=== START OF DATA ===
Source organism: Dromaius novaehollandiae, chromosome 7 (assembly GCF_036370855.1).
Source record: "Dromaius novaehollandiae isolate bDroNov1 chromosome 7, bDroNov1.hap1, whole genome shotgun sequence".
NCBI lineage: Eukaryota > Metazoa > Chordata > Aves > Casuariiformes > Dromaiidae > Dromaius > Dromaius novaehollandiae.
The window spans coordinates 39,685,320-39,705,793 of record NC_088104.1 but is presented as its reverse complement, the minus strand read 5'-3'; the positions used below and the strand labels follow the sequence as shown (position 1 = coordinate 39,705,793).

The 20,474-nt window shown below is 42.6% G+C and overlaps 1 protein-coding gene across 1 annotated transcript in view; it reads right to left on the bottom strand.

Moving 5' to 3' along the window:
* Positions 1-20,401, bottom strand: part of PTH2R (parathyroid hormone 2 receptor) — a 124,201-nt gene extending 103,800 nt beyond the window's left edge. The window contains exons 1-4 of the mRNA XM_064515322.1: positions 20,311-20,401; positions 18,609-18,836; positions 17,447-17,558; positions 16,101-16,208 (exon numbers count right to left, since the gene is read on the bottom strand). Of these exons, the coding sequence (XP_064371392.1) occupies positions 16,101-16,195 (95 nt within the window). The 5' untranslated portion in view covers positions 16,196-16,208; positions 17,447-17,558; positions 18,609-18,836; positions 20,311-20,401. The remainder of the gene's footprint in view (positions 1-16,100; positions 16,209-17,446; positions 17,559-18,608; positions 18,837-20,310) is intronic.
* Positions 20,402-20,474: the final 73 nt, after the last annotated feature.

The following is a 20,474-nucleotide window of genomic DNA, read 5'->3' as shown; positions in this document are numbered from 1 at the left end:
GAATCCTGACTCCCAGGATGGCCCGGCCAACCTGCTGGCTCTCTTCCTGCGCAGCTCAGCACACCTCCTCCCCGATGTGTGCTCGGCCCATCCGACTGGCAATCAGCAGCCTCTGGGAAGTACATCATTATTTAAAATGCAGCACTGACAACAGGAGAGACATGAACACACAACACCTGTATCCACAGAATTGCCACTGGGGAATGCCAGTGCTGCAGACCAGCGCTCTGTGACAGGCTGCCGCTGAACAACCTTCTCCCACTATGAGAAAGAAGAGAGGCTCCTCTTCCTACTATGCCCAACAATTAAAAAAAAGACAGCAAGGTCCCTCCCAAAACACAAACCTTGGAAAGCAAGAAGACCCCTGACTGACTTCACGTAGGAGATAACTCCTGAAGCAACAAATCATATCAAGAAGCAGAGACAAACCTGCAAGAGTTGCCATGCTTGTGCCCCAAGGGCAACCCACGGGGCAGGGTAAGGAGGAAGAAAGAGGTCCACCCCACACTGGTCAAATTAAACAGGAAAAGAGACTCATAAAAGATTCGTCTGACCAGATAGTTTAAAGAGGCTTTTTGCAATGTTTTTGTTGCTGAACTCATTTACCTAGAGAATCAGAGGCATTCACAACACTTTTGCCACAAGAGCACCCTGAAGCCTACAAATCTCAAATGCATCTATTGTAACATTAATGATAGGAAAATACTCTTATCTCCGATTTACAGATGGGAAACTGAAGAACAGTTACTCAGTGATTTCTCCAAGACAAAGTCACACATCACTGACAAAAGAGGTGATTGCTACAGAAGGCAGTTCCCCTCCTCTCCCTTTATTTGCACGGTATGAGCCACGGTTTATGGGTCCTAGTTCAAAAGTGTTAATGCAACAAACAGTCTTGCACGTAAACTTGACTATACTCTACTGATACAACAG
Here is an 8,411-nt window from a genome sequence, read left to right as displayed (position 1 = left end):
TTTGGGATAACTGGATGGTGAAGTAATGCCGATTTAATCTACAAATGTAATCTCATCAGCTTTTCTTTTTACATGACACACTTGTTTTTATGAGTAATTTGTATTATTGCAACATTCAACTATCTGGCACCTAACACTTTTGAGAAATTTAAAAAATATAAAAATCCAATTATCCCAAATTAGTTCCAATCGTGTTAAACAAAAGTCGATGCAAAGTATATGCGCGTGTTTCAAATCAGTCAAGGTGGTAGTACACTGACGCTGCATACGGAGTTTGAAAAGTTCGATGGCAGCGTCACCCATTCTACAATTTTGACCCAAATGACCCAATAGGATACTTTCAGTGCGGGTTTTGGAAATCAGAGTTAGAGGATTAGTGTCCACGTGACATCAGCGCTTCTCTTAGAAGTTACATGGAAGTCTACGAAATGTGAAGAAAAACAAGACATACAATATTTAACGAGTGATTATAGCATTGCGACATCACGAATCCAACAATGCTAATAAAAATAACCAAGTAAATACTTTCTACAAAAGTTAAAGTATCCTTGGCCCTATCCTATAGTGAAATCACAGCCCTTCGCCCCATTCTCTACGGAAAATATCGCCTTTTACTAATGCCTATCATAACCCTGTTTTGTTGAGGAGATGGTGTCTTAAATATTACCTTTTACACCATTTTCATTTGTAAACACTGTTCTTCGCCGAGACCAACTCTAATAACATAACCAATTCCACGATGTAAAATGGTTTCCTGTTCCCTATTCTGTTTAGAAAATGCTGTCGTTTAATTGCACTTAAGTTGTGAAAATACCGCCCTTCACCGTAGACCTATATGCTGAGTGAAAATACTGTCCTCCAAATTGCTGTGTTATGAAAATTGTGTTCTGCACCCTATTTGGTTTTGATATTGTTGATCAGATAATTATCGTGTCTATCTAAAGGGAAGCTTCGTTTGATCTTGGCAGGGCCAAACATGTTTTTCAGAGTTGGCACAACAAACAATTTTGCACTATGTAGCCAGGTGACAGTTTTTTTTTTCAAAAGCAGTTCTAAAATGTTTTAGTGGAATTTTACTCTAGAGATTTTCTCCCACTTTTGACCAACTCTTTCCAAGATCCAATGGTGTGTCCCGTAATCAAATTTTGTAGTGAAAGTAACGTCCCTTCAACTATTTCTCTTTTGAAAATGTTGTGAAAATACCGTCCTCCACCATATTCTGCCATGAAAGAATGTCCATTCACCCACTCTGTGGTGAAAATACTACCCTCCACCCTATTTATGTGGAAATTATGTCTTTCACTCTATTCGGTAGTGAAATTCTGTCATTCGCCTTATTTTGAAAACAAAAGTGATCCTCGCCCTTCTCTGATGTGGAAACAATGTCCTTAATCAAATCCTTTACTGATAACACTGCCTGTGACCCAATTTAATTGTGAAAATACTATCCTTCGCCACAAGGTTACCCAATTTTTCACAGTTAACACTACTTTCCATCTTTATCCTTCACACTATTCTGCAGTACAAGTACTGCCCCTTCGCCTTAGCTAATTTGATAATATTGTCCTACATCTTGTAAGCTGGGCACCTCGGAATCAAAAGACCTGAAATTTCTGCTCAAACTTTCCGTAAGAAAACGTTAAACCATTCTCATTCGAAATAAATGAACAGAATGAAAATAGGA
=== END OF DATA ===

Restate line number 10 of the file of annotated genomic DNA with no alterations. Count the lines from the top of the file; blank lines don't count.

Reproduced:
GAATCCTGACTCCCAGGATGGCCCGGCCAACCTGCTGGCTCTCTTCCTGCGCAGCTCAGCACACCTCCTCCCCGATGTGTGCTCGGCCCATCCGACTGGCAATCAGCAGCCTCTGGGAAGTACATCATTATTTAAAATGCAGCACTGACAACAGGAGAGACATGAACACACAACACCTGTATCCACAGAATTGCCACTGGGGAATGCCAGTGCTGCAGACCAGCGCTCTGTGACAGGCTGCCGCTGAACAACCTTCTCCCACTATGAGAAAGAAGAGAGGCTCCTCTTCCTACTATGCCCAACAATTAAAAAAAAGACAGCAAGGTCCCTCCCAAAACACAAACCTTGGAAAGCAAGAAGACCCCTGACTGACTTCACGTAGGAGATAACTCCTGAAGCAACAAATCATATCAAGAAGCAGAGACAAACCTGCAAGAGTTGCCATGCTTGTGCCCCAAGGGCAACCCACGGGGCAGGGTAAGGAGGAAGAAAGAGGTCCACCCCACACTGGTCAAATTAAACAGGAAAAGAGACTCATAAAAGATTCGTCTGACCAGATAGTTTAAAGAGGCTTTTTGCAATGTTTTTGTTGCTGAACTCATTTACCTAGAGAATCAGAGGCATTCACAACACTTTTGCCACAAGAGCACCCTGAAGCCTACAAATCTCAAATGCATCTATTGTAACATTAATGATAGGAAAATACTCTTATCTCCGATTTACAGATGGGAAACTGAAGAACAGTTACTCAGTGATTTCTCCAAGACAAAGTCACACATCACTGACAAAAGAGGTGATTGCTACAGAAGGCAGTTCCCCTCCTCTCCCTTTATTTGCACGGTATGAGCCACGGTTTATGGGTCCTAGTTCAAAAGTGTTAATGCAACAAACAGTCTTGCACGTAAACTTGACTATACTCTACTGATACAACAG